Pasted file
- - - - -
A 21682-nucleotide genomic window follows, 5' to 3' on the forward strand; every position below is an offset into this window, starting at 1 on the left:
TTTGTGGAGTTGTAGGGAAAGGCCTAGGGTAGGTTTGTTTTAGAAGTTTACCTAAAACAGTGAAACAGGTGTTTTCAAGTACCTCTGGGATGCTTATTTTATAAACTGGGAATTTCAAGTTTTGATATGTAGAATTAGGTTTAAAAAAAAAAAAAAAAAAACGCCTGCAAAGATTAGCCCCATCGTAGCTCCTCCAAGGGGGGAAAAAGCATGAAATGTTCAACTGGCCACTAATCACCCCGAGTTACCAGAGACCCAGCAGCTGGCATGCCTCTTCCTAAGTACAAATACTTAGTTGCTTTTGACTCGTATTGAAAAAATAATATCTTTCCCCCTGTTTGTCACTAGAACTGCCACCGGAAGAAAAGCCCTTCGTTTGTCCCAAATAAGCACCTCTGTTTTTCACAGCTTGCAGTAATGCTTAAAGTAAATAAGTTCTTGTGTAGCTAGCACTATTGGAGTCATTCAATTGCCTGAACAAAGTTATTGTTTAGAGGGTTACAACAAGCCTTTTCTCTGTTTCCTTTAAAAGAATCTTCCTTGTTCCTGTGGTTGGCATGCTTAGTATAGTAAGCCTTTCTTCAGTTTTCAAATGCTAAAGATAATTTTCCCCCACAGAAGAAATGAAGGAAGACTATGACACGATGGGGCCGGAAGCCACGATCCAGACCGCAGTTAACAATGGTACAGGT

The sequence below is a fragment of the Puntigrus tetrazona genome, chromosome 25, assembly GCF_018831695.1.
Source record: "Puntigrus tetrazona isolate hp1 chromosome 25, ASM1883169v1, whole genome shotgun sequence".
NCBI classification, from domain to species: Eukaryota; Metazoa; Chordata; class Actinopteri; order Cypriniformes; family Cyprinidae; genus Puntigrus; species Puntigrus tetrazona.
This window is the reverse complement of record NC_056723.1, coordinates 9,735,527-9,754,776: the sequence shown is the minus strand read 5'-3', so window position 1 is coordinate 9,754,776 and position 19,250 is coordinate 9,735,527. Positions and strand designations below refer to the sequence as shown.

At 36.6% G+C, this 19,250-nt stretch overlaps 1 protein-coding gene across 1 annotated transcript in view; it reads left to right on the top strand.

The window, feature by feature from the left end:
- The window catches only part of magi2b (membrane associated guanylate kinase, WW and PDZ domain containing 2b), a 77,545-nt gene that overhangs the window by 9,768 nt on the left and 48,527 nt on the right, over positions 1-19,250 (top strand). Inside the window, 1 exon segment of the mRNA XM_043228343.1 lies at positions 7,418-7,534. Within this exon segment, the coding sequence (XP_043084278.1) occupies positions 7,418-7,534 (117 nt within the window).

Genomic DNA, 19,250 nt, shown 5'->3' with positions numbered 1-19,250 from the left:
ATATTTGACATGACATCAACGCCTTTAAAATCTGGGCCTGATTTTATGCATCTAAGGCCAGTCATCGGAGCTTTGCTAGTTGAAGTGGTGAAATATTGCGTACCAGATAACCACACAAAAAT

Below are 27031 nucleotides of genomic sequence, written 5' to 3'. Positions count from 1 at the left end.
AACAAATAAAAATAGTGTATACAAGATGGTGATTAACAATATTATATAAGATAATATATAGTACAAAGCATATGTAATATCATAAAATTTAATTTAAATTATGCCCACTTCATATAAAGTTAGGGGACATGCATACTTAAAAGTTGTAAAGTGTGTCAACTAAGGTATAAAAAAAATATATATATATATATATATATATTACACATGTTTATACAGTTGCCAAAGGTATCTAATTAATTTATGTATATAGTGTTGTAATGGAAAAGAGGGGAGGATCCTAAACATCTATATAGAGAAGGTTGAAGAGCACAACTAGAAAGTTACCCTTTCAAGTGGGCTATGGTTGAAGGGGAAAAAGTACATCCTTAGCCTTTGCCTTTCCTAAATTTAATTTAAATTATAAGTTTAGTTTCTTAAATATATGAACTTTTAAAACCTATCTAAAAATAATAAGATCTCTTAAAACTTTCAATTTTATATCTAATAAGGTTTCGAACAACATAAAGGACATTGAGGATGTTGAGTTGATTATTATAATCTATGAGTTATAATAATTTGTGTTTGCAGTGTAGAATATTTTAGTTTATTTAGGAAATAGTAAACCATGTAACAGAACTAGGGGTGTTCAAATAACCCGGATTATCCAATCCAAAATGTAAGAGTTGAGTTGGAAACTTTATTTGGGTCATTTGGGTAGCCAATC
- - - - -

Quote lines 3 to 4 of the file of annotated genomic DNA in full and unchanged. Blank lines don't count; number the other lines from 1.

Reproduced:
The sequence below is a fragment of the Puntigrus tetrazona genome, chromosome 25, assembly GCF_018831695.1.
Source record: "Puntigrus tetrazona isolate hp1 chromosome 25, ASM1883169v1, whole genome shotgun sequence".